Intent to de-support: traditional add-ons

Andrei Hajdukewycz sancus at thunderbird.net
Wed Oct 2 23:18:49 UTC 2019


On 10/2/2019 8:49 AM, Will wrote:
> Yup - unfortunately we are part of that 2.5% and older versions ARE
> relevant to this discussion (I wonder how many were force upgraded to
> 60+ and wanted to go back but didn't know how, and how many were so
> angry they just dumped TB altogether?)
>
> And the reason is that we can't get updated extensions from the
> developers, nor find anyone willing to update them, even for $$$$$
>
> They are not even that complicated, but..... I just can't find anyone,
> but then I guess that is a direct response to the waning TB user base.
> Less users, less developers.
Just for reference: Starkly unlike Firefox the TB user base is NOT 
waning. In fact, it is steadily growing. Very slowly - on the order of 
1-2% per year - but definitely growing. The popular conception that 
Thunderbird is dying or that add-on related decisions have a significant 
affect on the user base are incorrect. In fact, Thunderbird's long term 
growth rates are healthier than Firefox's even though our total number 
of users is only about 12% of theirs depending on how you do the math.

I completely understand that it's annoying to be told that old versions 
are not relevant, but this is not done because we're trying to be mean 
or because we don't care. It's just that there is a stark reality -- 
when infrastructure is discontinued and versions reach a certain age, we 
completely lose the ability to do builds. And we can't just "spend the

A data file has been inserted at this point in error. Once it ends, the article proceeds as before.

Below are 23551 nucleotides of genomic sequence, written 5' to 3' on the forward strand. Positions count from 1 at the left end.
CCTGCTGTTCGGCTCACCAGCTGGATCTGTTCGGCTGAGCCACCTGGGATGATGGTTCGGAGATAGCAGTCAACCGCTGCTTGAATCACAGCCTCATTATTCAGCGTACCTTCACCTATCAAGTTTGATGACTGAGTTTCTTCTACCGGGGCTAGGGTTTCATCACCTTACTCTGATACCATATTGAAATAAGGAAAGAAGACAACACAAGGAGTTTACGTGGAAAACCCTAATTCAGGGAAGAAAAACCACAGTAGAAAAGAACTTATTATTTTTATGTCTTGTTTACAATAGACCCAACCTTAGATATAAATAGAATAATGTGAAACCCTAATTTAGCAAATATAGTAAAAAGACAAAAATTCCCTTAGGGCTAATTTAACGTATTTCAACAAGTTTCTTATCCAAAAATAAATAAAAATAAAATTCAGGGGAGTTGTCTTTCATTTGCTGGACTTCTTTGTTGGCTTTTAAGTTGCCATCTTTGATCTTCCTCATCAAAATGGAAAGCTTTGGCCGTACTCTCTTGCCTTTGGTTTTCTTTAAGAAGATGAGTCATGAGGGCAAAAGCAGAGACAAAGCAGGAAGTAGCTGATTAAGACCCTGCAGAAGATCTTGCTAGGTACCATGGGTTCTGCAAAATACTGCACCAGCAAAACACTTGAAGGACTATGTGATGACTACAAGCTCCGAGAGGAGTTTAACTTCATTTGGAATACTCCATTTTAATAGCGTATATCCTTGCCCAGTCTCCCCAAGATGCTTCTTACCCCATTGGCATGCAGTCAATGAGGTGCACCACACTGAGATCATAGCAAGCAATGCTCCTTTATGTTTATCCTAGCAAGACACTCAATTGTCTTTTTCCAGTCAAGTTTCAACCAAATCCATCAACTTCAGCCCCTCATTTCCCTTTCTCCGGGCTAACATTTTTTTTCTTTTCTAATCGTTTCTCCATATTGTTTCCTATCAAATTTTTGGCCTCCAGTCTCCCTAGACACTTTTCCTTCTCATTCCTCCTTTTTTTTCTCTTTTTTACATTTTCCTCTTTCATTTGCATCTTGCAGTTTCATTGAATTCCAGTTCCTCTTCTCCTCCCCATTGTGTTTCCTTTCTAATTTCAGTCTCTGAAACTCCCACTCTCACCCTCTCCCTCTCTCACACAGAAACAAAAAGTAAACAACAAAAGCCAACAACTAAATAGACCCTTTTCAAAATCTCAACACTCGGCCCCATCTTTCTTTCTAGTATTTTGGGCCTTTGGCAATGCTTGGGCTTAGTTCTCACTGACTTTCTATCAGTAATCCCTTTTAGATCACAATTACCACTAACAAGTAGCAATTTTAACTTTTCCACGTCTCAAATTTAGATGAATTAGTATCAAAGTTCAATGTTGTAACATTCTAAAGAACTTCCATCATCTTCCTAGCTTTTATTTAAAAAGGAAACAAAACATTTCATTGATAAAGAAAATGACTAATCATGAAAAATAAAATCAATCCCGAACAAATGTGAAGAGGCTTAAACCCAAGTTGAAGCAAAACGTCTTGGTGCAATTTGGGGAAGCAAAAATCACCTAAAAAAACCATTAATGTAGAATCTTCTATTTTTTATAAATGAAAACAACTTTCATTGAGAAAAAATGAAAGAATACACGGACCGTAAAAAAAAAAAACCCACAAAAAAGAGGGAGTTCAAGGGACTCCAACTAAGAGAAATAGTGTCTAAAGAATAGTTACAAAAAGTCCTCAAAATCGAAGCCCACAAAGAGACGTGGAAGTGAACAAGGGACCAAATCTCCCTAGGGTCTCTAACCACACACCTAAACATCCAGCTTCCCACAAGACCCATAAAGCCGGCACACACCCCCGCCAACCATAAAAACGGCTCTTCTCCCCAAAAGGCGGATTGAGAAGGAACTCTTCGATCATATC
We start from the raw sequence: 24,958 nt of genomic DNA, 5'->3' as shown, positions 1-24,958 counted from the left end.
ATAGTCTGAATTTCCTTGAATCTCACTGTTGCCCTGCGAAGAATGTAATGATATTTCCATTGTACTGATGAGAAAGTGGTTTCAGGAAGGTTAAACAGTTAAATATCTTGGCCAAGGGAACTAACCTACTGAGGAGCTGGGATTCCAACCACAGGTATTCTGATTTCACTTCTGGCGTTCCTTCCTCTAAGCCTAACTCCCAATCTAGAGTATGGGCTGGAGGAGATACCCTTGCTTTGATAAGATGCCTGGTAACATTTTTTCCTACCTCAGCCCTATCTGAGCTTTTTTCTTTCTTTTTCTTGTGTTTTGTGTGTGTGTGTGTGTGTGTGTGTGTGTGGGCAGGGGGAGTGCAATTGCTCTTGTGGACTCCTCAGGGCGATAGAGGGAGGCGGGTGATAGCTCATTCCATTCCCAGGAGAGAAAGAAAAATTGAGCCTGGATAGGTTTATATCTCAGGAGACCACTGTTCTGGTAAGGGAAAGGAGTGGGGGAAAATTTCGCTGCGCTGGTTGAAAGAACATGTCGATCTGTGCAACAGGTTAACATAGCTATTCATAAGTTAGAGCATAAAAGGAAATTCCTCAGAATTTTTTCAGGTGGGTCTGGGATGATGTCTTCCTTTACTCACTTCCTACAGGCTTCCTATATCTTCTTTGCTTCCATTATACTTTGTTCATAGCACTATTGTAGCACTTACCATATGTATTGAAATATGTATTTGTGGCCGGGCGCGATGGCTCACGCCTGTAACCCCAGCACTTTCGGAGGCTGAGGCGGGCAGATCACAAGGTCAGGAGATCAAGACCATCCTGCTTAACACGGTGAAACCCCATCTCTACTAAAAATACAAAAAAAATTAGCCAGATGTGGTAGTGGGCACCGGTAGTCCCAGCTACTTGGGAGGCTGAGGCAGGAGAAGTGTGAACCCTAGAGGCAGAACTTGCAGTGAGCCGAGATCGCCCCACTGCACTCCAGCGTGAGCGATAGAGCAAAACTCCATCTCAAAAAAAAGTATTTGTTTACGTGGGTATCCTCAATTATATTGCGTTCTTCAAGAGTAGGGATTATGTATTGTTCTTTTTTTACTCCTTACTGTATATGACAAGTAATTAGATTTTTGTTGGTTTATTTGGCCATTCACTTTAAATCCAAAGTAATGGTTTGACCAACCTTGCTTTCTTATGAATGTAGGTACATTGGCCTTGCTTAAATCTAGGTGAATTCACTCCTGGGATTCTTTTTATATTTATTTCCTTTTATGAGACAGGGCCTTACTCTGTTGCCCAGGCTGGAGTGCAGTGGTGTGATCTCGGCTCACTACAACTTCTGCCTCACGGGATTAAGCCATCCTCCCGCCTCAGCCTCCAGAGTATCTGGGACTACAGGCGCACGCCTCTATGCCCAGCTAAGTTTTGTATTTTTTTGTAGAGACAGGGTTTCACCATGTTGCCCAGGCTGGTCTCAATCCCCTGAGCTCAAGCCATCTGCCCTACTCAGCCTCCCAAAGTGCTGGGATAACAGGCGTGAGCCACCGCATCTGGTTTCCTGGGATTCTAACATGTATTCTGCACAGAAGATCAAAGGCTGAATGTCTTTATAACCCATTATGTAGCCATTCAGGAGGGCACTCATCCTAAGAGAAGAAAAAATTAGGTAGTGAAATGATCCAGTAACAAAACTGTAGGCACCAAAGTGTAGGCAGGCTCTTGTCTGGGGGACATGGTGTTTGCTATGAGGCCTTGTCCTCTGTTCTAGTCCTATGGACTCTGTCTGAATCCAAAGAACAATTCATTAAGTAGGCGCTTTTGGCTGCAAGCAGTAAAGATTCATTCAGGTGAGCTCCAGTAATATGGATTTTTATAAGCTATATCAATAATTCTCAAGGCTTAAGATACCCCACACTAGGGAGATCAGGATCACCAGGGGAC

time to do 52 builds again", because that would have a devastating cost 
on development for the majority of users, which has to take priority if 
Thunderbird is expected to survive.

There is a common attitude among add-on users and users of old versions 
that they are representative of the users of Thunderbird, when it's 
actually the opposite. They are, in fact, edge cases which tend to 
consume a lot of time per user from developers. And the business case 
for spending 1 hour of developer time on 2% of users compared to 
spending that same amount of time to benefit 98% of users should be clear.

Of course we don't make decisions like this all the time. We care about 
the community. The fact that legacy add-ons were even preserved at all 
in 68 in any form is a testament to how much we care about all of our 
users. Huge amounts of developer time were spent to make this happen, 
and that only benefits the 5-10% of users who even install and use 
add-ons that aren't Lightning.

I am sorry that you're stuck on old versions due to add-ons that you 
can't easily update, but as much as I do personally care about users, at 
a certain point if software isn't doing what you need it to do, it only 
makes sense to just go find new software that will do what you need. And 
if that's not Thunderbird, that's OK. We can't spend a herculean effort 
to keep every single user. If we tried to, it wouldn't even be 
successful in the end, because misusing our time that heavily would be 
the actual thing that would kill the project dead.

Andrei
Thunderbird Infrastructure Engineer


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